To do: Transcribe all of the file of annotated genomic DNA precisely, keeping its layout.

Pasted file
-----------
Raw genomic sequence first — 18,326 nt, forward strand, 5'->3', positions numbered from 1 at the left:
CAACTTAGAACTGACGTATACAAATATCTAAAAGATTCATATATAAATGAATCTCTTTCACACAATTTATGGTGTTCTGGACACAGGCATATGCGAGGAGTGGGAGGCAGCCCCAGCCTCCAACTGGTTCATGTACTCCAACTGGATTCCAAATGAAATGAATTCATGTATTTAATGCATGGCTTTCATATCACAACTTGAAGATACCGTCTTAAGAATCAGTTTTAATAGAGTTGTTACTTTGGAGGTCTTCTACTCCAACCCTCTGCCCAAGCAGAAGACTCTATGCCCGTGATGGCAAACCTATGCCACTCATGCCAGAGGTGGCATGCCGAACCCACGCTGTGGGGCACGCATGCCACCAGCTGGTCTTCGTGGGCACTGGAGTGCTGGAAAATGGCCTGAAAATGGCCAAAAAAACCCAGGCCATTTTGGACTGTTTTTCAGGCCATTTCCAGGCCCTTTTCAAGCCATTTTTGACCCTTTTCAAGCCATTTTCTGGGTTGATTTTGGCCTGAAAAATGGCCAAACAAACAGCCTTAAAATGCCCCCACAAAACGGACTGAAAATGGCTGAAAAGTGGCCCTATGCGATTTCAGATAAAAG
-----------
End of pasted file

Raw genomic sequence first — 18,326 nt, forward strand, 5'->3', positions numbered from 1 at the left:
CAACTTAGAACTGACGTATACAAATATCTAAAAGATTCATATATAAATGAATCTCTTTCACACAATTTATGGTGTTCTGGACACAGGCATATGCGAGGAGTGGGAGGCAGCCCCAGCCTCCAACTGGTTCATGTACTCCAACTGGATTCCAAATGAAATGAATTCATGTATTTAATGCATGGCTTTCATATCACAACTTGAAGATACCGTCTTAAGAATCAGTTTTAATAGAGTTGTTACTTTGGAGGTCTTCTACTCCAACCCTCTGCCCAAGCAGAAGACTCTATGCCCGTGATGGCAAACCTATGCCACTCATGCCAGAGGTGGCATGCCGAACCCACGCTGTGGGGCACGCATGCCACCAGCTGGTCTTCGTGGGCACTGGAGTGCTGGAAAATGGCCTGAAAATGGCCAAAAAAACCCAGGCCATTTTGGACTGTTTTTCAGGCCATTTCCAGGCCCTTTTCAAGCCATTTTTGACCCTTTTCAAGCCATTTTCTGGGTTGATTTTGGCCTGAAAAATGGCCAAACAAACAGCCTTAAAATGCCCCCACAAAACGGACTGAAAATGGCTGAAAAGTGGCCCTATGCGATTTCAGATAAAAG